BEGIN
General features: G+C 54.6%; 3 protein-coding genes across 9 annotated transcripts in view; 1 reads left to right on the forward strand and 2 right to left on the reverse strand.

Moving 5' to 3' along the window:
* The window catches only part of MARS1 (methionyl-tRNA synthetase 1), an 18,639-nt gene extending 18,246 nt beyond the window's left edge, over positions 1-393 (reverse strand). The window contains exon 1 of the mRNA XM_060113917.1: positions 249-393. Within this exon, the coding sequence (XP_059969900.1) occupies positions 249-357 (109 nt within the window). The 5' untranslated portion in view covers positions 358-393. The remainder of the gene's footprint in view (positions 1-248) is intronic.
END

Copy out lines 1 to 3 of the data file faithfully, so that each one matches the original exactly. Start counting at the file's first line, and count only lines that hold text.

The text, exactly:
General features: G+C 54.6%; 3 protein-coding genes across 9 annotated transcripts in view; 1 reads left to right on the forward strand and 2 right to left on the reverse strand.

Moving 5' to 3' along the window:
* The window catches only part of MARS1 (methionyl-tRNA synthetase 1), an 18,639-nt gene extending 18,246 nt beyond the window's left edge, over positions 1-393 (reverse strand). The window contains exon 1 of the mRNA XM_060113917.1: positions 249-393. Within this exon, the coding sequence (XP_059969900.1) occupies positions 249-357 (109 nt within the window). The 5' untranslated portion in view covers positions 358-393. The remainder of the gene's footprint in view (positions 1-248) is intronic.